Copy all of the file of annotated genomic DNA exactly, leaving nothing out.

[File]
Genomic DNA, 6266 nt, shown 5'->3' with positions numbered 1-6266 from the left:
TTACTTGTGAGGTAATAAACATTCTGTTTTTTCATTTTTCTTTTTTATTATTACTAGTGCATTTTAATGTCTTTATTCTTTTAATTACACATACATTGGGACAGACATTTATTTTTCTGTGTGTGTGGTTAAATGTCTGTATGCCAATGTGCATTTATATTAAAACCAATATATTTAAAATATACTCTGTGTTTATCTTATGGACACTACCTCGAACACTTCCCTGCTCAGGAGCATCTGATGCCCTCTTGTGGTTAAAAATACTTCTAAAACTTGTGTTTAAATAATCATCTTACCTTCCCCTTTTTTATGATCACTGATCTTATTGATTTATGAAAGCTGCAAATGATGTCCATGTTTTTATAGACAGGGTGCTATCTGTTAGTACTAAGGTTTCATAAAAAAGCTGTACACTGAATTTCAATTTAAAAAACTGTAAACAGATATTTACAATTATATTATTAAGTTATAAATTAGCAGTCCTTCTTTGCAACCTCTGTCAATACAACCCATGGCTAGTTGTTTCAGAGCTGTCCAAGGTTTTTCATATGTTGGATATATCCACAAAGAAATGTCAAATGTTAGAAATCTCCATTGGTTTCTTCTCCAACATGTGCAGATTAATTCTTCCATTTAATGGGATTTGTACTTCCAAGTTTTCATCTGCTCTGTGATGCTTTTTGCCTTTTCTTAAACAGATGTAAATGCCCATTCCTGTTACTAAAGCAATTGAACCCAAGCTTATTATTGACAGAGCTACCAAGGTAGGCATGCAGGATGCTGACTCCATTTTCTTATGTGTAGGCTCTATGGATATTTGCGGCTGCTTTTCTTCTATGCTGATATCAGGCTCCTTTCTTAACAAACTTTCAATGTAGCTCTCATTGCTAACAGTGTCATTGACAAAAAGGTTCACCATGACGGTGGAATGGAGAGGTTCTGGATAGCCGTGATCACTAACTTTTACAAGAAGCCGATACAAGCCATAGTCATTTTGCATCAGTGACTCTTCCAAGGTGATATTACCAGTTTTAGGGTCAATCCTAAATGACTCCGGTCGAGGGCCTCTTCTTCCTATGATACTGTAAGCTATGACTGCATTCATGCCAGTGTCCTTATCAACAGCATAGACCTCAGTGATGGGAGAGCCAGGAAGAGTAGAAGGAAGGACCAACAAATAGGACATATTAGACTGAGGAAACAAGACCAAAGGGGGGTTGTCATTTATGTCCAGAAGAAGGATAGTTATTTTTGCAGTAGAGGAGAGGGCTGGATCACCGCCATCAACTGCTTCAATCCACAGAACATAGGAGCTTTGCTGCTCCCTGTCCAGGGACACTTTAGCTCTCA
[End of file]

Genomic DNA, 6266 nt, shown 5'->3' with positions numbered 1-6266 from the left:
TTACTTGTGAGGTAATAAACATTCTGTTTTTTCATTTTTCTTTTTTATTATTACTAGTGCATTTTAATGTCTTTATTCTTTTAATTACACATACATTGGGACAGACATTTATTTTTCTGTGTGTGTGGTTAAATGTCTGTATGCCAATGTGCATTTATATTAAAACCAATATATTTAAAATATACTCTGTGTTTATCTTATGGACACTACCTCGAACACTTCCCTGCTCAGGAGCATCTGATGCCCTCTTGTGGTTAAAAATACTTCTAAAACTTGTGTTTAAATAATCATCTTACCTTCCCCTTTTTTATGATCACTGATCTTATTGATTTATGAAAGCTGCAAATGATGTCCATGTTTTTATAGACAGGGTGCTATCTGTTAGTACTAAGGTTTCATAAAAAAGCTGTACACTGAATTTCAATTTAAAAAACTGTAAACAGATATTTACAATTATATTATTAAGTTATAAATTAGCAGTCCTTCTTTGCAACCTCTGTCAATACAACCCATGGCTAGTTGTTTCAGAGCTGTCCAAGGTTTTTCATATGTTGGATATATCCACAAAGAAATGTCAAATGTTAGAAATCTCCATTGGTTTCTTCTCCAACATGTGCAGATTAATTCTTCCATTTAATGGGATTTGTACTTCCAAGTTTTCATCTGCTCTGTGATGCTTTTTGCCTTTTCTTAAACAGATGTAAATGCCCATTCCTGTTACTAAAGCAATTGAACCCAAGCTTATTATTGACAGAGCTACCAAGGTAGGCATGCAGGATGCTGACTCCATTTTCTTATGTGTAGGCTCTATGGATATTTGCGGCTGCTTTTCTTCTATGCTGATATCAGGCTCCTTTCTTAACAAACTTTCAATGTAGCTCTCATTGCTAACAGTGTCATTGACAAAAAGGTTCACCATGACGGTGGAATGGAGAGGTTCTGGATAGCCGTGATCACTAACTTTTACAAGAAGCCGATACAAGCCATAGTCATTTTGCATCAGTGACTCTTCCAAGGTGATATTACCAGTTTTAGGGTCAATCCTAAATGACTCCGGTCGAGGGCCTCTTCTTCCTATGATACTGTAAGCTATGACTGCATTCATGCCAGTGTCCTTATCAACAGCATAGACCTCAGTGATGGGAGAGCCAGGAAGAGTAGAAGGAAGGACCAACAAATAGGACATATTAGACTGAGGAAACAAGACCAAAGGGGGGTTGTCATTTATGTCCAGAAGAAGGATAGTTATTTTTGCAGTAGAGGAGAGGGCTGGATCACCGCCATCAACTGCTTCAATCCACAGAACATAGGAGCTTTGCTGCTCCCTGTCCAGGGACACTTTAGCTCTCA